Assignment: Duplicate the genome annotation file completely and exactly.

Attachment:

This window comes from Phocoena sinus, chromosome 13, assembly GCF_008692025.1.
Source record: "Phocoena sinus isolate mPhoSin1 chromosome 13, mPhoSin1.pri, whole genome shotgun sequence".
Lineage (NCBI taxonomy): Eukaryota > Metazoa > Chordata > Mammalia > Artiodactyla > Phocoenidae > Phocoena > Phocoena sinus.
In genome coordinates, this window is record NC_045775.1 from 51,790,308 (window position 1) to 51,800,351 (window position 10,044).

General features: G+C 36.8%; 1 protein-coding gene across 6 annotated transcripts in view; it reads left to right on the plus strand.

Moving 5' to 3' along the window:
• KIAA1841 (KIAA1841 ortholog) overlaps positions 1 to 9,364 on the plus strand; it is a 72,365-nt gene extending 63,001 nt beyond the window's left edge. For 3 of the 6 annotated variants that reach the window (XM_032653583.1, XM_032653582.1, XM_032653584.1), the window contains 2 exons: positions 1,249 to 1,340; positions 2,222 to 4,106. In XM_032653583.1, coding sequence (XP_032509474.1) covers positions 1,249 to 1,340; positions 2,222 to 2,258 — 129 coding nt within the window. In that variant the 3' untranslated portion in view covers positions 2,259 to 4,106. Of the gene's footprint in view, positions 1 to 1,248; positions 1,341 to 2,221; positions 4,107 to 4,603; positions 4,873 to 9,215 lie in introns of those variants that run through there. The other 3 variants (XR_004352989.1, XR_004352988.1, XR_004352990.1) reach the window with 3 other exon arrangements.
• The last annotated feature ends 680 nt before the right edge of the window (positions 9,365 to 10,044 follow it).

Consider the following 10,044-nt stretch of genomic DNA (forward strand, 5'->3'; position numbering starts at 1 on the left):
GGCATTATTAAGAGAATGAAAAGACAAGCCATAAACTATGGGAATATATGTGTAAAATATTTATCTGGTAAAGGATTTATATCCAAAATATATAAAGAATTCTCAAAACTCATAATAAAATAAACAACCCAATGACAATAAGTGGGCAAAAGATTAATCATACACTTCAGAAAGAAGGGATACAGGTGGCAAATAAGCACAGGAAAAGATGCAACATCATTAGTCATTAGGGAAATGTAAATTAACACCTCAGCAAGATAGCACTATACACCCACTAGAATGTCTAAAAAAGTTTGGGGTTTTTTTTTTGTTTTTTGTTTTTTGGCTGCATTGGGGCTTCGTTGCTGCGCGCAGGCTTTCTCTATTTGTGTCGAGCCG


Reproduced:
This window comes from Phocoena sinus, chromosome 13, assembly GCF_008692025.1.
Source record: "Phocoena sinus isolate mPhoSin1 chromosome 13, mPhoSin1.pri, whole genome shotgun sequence".
Lineage (NCBI taxonomy): Eukaryota > Metazoa > Chordata > Mammalia > Artiodactyla > Phocoenidae > Phocoena > Phocoena sinus.
In genome coordinates, this window is record NC_045775.1 from 51,790,308 (window position 1) to 51,800,351 (window position 10,044).

General features: G+C 36.8%; 1 protein-coding gene across 6 annotated transcripts in view; it reads left to right on the plus strand.

Moving 5' to 3' along the window:
• KIAA1841 (KIAA1841 ortholog) overlaps positions 1 to 9,364 on the plus strand; it is a 72,365-nt gene extending 63,001 nt beyond the window's left edge. For 3 of the 6 annotated variants that reach the window (XM_032653583.1, XM_032653582.1, XM_032653584.1), the window contains 2 exons: positions 1,249 to 1,340; positions 2,222 to 4,106. In XM_032653583.1, coding sequence (XP_032509474.1) covers positions 1,249 to 1,340; positions 2,222 to 2,258 — 129 coding nt within the window. In that variant the 3' untranslated portion in view covers positions 2,259 to 4,106. Of the gene's footprint in view, positions 1 to 1,248; positions 1,341 to 2,221; positions 4,107 to 4,603; positions 4,873 to 9,215 lie in introns of those variants that run through there. The other 3 variants (XR_004352989.1, XR_004352988.1, XR_004352990.1) reach the window with 3 other exon arrangements.
• The last annotated feature ends 680 nt before the right edge of the window (positions 9,365 to 10,044 follow it).

Consider the following 10,044-nt stretch of genomic DNA (forward strand, 5'->3'; position numbering starts at 1 on the left):
GGCATTATTAAGAGAATGAAAAGACAAGCCATAAACTATGGGAATATATGTGTAAAATATTTATCTGGTAAAGGATTTATATCCAAAATATATAAAGAATTCTCAAAACTCATAATAAAATAAACAACCCAATGACAATAAGTGGGCAAAAGATTAATCATACACTTCAGAAAGAAGGGATACAGGTGGCAAATAAGCACAGGAAAAGATGCAACATCATTAGTCATTAGGGAAATGTAAATTAACACCTCAGCAAGATAGCACTATACACCCACTAGAATGTCTAAAAAAGTTTGGGGTTTTTTTTTTGTTTTTTGTTTTTTGGCTGCATTGGGGCTTCGTTGCTGCGCGCAGGCTTTCTCTATTTGTGTCGAGCCG